After welcoming one and all to the weekly installment of Ricochet’s primary podcast, James Lileks typically brings in Peter Robinson and Rob Long and asks how they’ve been getting along. Whereupon Rob can be counted on to preface his remarks with a happy reference to, “Sunny Southern California.” Uh huh. Having spent today in southern California, I can vouch that this is the kind of sunshine that resulted in Noah’s ark. Perhaps Rob really said, “I’m growing gills,” and I just misunderstood. I’ve been very busy misunderstanding a lot of people lately.
The load that brought me to Ontario, California today originated in the Nashville area on Tuesday. My understanding of the load was that it had to be delivered by 6PM today. I planned my trip accordingly. Then, Wednesday night, I checked the computer and saw that the delivery had been changed to 8AM today, effectively moving events almost a full work day earlier. Did it really change, I wondered, or did I misunderstand the assignment in the first instance? What followed was a grueling schedule that culminated with an all-night drive last night, providing time to wonder if I’ve been paying sufficient attention lately.
At 2 o’clock this morning, while I was nearing the Arizona / California border, a contemporary yet deliciously sweet piano rendition of Bach’s Jesu Joy of Man’s Desiring filled the cab. The patch of desert landscape, illuminated by the headlights, seemed all the more bright against a cold starless night. The delicious warmth of the coffee seemed especially comforting. I caught just a hint of what looked to be a brush of silver light to my left, almost like a reflection from one of the dashboard gauges against the driver’s side window. I looked again and saw that it was moonlight, formless, without focus, just a wisp of silver fading in from behind the clouds.
I had misunderstood my fortune, because rather than an arduous task, this night time drive was turning into a wondrous experience. Or so I thought. The California authorities were thoughtful enough to construct an inspection station in the middle of Interstate 40, where they could more properly welcome commercial drivers. “Papers,” said the nice officer. More misunderstanding ensued because I didn’t believe myself to be passing through Checkpoint Charlie into East Berlin. I handed over the bills of lading, which stated that I was delivering medical supplies to a Costco distribution center. “Wachagot?” he asked. “Pardon?” I asked. “What are you carrying?” he asked. He was staring at the load list that told him precisely what I was carrying. So I answered, “drugs.” “What?” he said. “Medical supplies,” I clarified. I was allowed to proceed.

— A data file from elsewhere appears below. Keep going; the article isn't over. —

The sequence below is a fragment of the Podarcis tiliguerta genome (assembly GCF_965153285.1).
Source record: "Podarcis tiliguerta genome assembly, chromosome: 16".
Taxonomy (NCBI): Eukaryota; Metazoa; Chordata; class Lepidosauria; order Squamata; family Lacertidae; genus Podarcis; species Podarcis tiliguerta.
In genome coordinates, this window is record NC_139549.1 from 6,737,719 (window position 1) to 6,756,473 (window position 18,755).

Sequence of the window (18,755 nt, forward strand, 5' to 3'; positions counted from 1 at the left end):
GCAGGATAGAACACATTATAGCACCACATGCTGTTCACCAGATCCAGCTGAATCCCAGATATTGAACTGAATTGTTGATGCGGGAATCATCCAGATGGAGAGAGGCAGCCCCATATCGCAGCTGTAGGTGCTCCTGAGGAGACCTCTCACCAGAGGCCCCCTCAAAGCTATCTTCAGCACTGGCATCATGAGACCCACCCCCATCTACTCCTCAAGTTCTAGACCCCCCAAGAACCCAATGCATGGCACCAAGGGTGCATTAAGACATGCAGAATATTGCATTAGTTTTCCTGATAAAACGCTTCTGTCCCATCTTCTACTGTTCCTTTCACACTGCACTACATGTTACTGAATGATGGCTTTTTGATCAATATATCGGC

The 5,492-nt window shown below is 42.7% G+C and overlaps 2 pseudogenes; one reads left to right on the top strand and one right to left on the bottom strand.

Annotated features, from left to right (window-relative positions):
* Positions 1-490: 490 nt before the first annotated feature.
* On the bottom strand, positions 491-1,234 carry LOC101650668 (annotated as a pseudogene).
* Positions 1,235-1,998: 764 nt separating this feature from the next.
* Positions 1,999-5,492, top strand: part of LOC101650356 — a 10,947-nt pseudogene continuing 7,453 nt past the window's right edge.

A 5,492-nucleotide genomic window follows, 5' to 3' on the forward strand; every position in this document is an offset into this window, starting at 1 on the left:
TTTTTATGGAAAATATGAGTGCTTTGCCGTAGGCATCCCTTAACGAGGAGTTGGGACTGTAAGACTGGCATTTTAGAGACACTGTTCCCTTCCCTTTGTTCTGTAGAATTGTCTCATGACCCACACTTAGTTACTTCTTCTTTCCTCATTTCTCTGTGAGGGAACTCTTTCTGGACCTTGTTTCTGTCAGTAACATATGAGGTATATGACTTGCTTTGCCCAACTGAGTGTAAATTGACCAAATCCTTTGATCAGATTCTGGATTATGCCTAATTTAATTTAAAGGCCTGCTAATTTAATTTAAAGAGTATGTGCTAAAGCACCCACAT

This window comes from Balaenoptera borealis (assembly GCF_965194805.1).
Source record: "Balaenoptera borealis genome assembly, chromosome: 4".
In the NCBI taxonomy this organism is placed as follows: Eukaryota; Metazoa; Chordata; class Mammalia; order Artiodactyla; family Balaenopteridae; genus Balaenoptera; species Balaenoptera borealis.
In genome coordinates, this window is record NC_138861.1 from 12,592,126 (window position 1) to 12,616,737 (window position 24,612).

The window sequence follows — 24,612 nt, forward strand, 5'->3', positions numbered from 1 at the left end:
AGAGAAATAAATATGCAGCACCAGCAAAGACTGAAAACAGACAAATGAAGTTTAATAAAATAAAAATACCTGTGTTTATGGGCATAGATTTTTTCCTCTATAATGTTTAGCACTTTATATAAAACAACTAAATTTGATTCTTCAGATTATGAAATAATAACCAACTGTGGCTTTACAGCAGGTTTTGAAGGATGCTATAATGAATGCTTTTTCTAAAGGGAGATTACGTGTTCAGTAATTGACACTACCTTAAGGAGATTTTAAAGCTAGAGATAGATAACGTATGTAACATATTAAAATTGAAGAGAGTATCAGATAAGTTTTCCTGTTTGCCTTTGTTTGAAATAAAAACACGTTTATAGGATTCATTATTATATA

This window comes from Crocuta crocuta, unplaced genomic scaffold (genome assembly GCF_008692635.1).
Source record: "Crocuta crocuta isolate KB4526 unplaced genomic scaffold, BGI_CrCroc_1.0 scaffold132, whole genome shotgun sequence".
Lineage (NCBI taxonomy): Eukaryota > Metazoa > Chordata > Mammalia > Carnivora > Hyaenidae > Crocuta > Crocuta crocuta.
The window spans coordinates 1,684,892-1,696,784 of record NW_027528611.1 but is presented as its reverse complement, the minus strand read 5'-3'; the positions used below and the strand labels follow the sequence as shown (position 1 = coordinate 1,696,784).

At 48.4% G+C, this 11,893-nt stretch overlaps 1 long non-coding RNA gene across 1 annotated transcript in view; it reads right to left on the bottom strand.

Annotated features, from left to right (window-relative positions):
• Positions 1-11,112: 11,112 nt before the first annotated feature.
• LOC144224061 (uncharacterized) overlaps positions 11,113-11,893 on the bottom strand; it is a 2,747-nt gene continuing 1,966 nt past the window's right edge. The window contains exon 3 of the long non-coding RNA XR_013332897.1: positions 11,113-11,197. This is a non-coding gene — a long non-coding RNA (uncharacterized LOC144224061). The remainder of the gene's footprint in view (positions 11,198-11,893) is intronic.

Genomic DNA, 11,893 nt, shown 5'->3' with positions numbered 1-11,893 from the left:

A few hours later, I was traveling south on Interstate 15 toward Los Angeles, when the highway took a turn up through a mountainous region. We drove up into large black cloud of “Sunny Southern California,” which opened a deluge on us, causing me to remember that I had come all the way out here and forgotten my suntan oil.
Later still, the load having been delivered, I wandered inside the truck stop restaurant in Ontario for a hot breakfast prior to turning in for some rest. In most truck stops, if one wants to engage in conversation with other truckers, one sits at the counter. Drivers who opt for a table or booth are generally understood to be feeling a little less sociable. Soaked to the bone, I went straightaway to a booth. A few minutes later, another driver sat in the adjacent booth. “Hope you drive wrong,” he said. “Pardon?” I asked. “Have you been driving long?” he repeated. It was going to be one of those meals.
Now, my daughter and I don’t always have the greatest of phone connections, due to my cell signal and her wireless gizmos, so that what she says and what I actually hear are not always the same thing. Occasionally, instead of asking her to repeat something, I’ll simply tell her what I thought I heard, which is always good for a laugh. This morning’s conversation was worse because the guy would neither speak up nor shut up. I had hoped, after asking him to repeat himself some five or six hundred thousand times, he might give up and go back to his eggs and bacon. Alas, his narrative was as boundless as his appetite. I threw in the towel:
Him: “My aunt flapped on a flatbed all the way to Norfolk.”
Him: “Yeah, I told the idiot that lumber wouldn’t make the trip in a ribbon like that, but you know how dispatchers are.”
Him: “Spend much? On food?”
Me: “About 10 bucks on average.”
Him: “Yeah, you know what I told the manager at Petro?”
Him: “I told that sonovabiscuit eater that there ain’t no way a cackeroni with flim flies can run no 8 bucks.”
Him: “If l’m lyin’ I’m fryin’, besides, the menu said the steak lice was sledge over cork.”
Me: “No kiddin’.”
And on it went. And went. He ate more food than I could manage, quicker than I could manage, and never broke stride with his story-telling. I’m not sure, but I think he was telling the waitress how much he’d like to take her to Topeka on a wheel barrow, but I might have got that part wrong. It was time to pay the bill and get some sleep. I was reminded of the story of the genteel old man who, on the occasion of his 60th wedding anniversary, told his wife, “Honey, I’m proud of you.” “Well,” she said, “I’m tired of you too.”
Meanwhile, the southern California sun continues to rinse off my truck. I think I’ll have to turn the volume up for the next podcast.